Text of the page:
A mathematical formula to evaluate anything in probabilities based on all the available data, rather than one’s own biases.
Why Use It
Say someone in a family argues their chain-smoking grandfather, who lived to see 100 years old, is proof that smoking doesn’t kill. That ignores decades of data to the contrary and is by no means the norm.
By integrating probabilistic thinking into your life, you can rely less on hunches and feelings that can impede seeing reality. It’s a remedy to “I know a man syndrome,” where folks overvalue a story and use it in place of statistical analysis.
When to Use It
The key to Bayesian thinking is your capacity to attach probabilities of accuracy to something you believe to be true. Then, as you receive new data, to update those probabilities and change your mind where necessary.
Folks often welcome or refuse new information without reflection, whereas a Bayesian would consider new evidence against their original conclusion.
Asking yourself questions like, “How confident am I in this position?” and “What kind of data would make me reconsider it?” is key to seeing issues openly.
How to Use It
Recognize your beliefs are not black and white; instead, they are grayscale with degrees of certainty. As such, your assumptions are on a range greater than zero and less than one hundred percent, enabling you to hold less firmly to views, accept new information, and let those views fluctuate. Don’t lose sight of the bigger picture when new data becomes available.
How to Misuse It
Even though something has a high probability of being right doesn’t make it so.
For example, a farmer feeds their chickens every day; by that relationship, a chicken might come to believe the farmer is looking out for them. Based on the evidence, the chicken assumes they’ll be fed in perpetuity instead of slaughtered, but one day they find out the reverse is true.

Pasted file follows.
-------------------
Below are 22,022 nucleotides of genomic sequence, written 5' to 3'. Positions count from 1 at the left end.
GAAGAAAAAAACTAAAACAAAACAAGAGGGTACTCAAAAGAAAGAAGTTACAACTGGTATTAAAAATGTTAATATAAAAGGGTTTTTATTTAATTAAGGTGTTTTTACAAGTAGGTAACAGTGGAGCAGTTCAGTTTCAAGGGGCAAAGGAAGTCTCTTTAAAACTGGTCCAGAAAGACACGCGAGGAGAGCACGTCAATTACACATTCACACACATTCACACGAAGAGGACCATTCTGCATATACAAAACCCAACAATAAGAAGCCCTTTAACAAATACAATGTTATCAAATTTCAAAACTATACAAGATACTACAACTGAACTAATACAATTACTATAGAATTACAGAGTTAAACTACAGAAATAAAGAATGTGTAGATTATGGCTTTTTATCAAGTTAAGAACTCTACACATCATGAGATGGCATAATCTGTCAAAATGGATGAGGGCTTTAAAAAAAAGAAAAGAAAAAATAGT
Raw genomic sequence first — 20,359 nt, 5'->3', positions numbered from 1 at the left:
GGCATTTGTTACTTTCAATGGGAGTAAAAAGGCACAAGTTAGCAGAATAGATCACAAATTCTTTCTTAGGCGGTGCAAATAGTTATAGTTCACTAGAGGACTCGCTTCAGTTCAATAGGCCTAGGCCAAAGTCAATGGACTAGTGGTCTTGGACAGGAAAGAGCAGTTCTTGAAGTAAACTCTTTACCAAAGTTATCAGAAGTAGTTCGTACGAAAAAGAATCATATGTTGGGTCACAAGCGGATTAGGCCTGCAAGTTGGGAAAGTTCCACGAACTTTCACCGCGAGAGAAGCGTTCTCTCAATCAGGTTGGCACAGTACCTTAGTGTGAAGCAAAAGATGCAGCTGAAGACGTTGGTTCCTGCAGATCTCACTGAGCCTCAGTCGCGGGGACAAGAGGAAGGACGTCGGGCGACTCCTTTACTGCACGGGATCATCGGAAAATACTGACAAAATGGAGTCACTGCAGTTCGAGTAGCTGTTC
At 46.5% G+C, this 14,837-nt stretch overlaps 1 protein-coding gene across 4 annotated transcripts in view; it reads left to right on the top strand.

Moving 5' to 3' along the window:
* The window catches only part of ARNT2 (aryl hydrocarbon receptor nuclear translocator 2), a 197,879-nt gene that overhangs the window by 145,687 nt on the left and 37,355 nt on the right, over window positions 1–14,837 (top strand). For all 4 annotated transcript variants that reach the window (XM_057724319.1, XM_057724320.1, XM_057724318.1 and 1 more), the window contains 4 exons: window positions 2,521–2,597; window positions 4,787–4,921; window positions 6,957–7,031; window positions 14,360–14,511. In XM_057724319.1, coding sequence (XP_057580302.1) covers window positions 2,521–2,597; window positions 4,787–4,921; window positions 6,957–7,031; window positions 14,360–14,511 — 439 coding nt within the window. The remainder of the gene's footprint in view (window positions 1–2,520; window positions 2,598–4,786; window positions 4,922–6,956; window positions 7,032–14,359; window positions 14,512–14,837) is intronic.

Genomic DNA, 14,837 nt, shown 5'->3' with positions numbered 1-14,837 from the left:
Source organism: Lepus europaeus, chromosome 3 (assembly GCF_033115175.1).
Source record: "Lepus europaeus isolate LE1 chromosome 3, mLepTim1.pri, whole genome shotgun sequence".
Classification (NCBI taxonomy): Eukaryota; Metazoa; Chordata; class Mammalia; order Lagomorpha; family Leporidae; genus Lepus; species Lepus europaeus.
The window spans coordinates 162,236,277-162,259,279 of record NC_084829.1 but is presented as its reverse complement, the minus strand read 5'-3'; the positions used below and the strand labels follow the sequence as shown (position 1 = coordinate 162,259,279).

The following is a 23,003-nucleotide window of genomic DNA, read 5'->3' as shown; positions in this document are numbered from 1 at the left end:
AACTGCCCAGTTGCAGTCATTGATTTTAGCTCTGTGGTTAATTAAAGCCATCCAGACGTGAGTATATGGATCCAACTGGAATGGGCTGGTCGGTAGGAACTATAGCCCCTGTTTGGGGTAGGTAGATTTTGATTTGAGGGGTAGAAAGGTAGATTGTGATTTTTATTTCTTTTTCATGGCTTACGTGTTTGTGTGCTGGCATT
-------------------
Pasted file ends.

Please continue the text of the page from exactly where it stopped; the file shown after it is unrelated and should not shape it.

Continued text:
Bayesian thinking is an approach to better understanding, not a solution for perfect judgment.
Use uncertainty to your advantage, rather than seeing it as a weakness. According to Charlie Munger, “If you don’t get this elementary, but mildly unnatural, mathematics of probability into your repertoire, then you go through a long life like a one-legged man in an ass-kicking contest. You’re giving a huge advantage to everybody else.”
Dive a bit deeper into the theorem and equation to update your assumptions: Given a hypothesis (H) and evidence (E), Bayes’ theorem states that the relationship between the probability of the hypothesis before getting the evidence P(H)and the probability of the hypothesis after getting the evidence P(H∣E)is P(H∣E)=P(E)P(E∣H)P(H).
Take the time necessary to learn and understand it because Bayes’ Theorem has a high probability of changing your life.
Where it Came From
The seed of Thomas Bayes’ theorem was in his famous work, “An Essay toward Solving a Problem in the Doctrine of Chances,” and went unnoticed until two years after his death when his friend, Richard Price, brought it to the Royal Society’s attention in 1763. Other scholars, such as Pierre-Simon Laplace, developed and cemented the theorem into what it is today.
What Are Mental Models?
Mental models are thinking tools that help guide and shape our perceptions of the world. They simplify complexity so we can understand life better, make decisions confidently, and solve problems.